• Ministry readies road map to phase out e auctions by CIL
    The coal ministry has prepared a road map for phasing out of the lucrative e-auction route for Coal India (CIL), a move that is likely to adversely impact the company's bottomline and its valuation ahead of a proposed stake sale.Sources said that CIL has already been directed to reduce quantity of e-auction coal to a mere 26 million tonne in 2014-15, a fall of over 55% from 58 mt it sold under the route last year. The company may need to keep the e-auction of coal at 5% of its total production in subsequent years. Depending on the fuel availability situation, the company could be told to further reduce this quantity with possibility of completing eliminating e-auction of coal once domestic prices are aligned with international prices.“The intention is that fuel needs of maximum number of power projects are met first before any other route is explored to sell coal,” said an official.The situation on fuel availability for power projects has already reached critical stage this year. Of the 100 coal-based power plants monitored by Central Electricity Authority (CEA), about 44 plants are currently having critical coal stock of less than seven days, of which 25 power plants are having super critical coal stock of less than four days requirement.The decision (to reduce CIL e-auction) could result in loss of earnings to the tune of R2,000 crore for CIL in 2014-15.Depending on the decisions taken in subsequent years, the earnings could see a further fall. Already CIL’s financials are under stress with the company’s witnessing a drop in the last fiscal profit, the first such fall since the global financial crisis of 2008-09.The move is expected to affect government’s disinvestment programme as a 10% divestment of the government equity in the company is expected to fetch close to R24,000 crore or more than one-third of R63,425 crore pegged from the disinvestment proceeds in this years Budget. With expectation of falling profitability, the company’s valuations can take a hit impacting the share sale issue.CIL sold close to 58 million tonnes of coal, or 12.5% of its total production of 462 million tonnes, through spot e-auctions in 2013-14.This helped the company earn revenues to the tune of about R13,000 crore. If the fuel was sold at notified prices, the earnings from the same amount of coal would have been lower by R4,000 crore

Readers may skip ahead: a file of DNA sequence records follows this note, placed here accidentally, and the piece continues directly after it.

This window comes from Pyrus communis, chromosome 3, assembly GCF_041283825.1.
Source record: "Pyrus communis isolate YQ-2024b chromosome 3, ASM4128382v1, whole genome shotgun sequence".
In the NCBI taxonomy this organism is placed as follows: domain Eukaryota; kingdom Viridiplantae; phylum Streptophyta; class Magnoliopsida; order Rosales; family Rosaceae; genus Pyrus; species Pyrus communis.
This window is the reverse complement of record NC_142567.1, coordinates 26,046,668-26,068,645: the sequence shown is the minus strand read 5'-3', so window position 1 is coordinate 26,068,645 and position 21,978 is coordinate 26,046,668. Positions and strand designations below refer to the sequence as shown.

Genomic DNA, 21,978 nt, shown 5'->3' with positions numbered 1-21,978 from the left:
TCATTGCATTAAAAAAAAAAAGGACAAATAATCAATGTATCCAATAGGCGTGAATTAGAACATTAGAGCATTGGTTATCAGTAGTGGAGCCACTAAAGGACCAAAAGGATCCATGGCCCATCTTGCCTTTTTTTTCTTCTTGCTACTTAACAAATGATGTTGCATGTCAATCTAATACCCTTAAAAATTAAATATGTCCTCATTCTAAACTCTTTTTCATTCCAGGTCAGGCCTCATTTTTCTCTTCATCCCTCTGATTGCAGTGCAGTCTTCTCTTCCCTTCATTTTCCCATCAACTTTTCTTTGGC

• CBI quizzes former Odisha official in the coal block scam
    The Central Bureau of Investigation has examined a former top bureaucrat of the Naveen Patnaik government in the coal block allocation scam, asking him why the Odisha chief minister wrote to then Prime Minister Manmohan Singh in 2005 pitching for a coal block to be allotted to Hindalco Industries.Retired IAS officer Bhaskar Chatterjee was questioned recently, the agency confirmed to ET. The CBI has apparently got the clarifications it needed from the officer and now may not require questioning of the chief minister, a senior officer said. This would be a relief to the BJP-led Central government, which needs Patnaik's support in the Rajya Sabha where the ruling alliance doesn't have a majority. Chatterjee was examined as a witness, the official said. Chatterjee could not be contacted for comment. He also didn't respond to an email. Chatterjee was the principal secretary for steel and mines in the state in 2005 when Patnaik wrote to Singh, which resulted in the government reversing its earlier decision to not allot a coal mine to the Aditya Birla Group company. This decision is now at the heart of an ongoing criminal probe against HindalcoBSE -2.20 % and the aluminium maker's chairman, Kumar Mangalam Birla.

  • CIL WILL NO LONGER TAKE NTPC ON POWER TRIP
    With at least eight major thermal power plants belonging to National Thermal Power Corporation of India (NTPC) across the country left with less than a week’s stock of coal, the Government has planned to phase out e-auction of coal to ensure smooth supply of dry fuels to power plants. Coal India Ltd (CIL), which sells around 10 per cent of coal through e-auction, has been directed by the Coal Ministry to divert this quota to thermal power plants.
    Highly placed sources told The Pioneer that the sale of coal by CIL through e-auction will be phased out. Under this plan, the quota of coal to be e-auctioned in this financial year will be cut by half to 26 million tonnes. CIL sells around 52 million tonnes of coal through e-auction.“E-auction will be phased out, but at the same time we will ensure that CIL’s profitability is not impacted,” a source told this correspondent.As on July 20, 2014, two thermal power plants of NTPC, namely Talcher and Kahalgaon, are in a critical state. They are left with six days of fuel. Another six NTPC plants have less than four days of coal stock.These are Dadri (four days), Rihand (one day), Singrauli (two days), Sipat (two days), Vindhyachal and Simhadri (one day each).On July 14, NTPC had written to the Power Ministry informing that six of its plants with a combined capacity of 16,840 MW or 15 per cent of India’s total energy capacity from coal-fired plants had stocks of up to two days and cannot weather even a “small” disruption in supplies.CIL, which accounts for around 80 per cent of the country’s total supply of the dry fuel, sells around 10 per cent of its yield through e-auction, mainly to smaller customers as power generation companies don’t bid aggressively owing to tariff caps.With 60 per cent of India’s installed generation capacity using coal, its shortage has hit thermal plants across the country hard, and therefore the Coal Ministry has directed CIL to increase production from its existing mines and reduce the quantity offered in e-auction.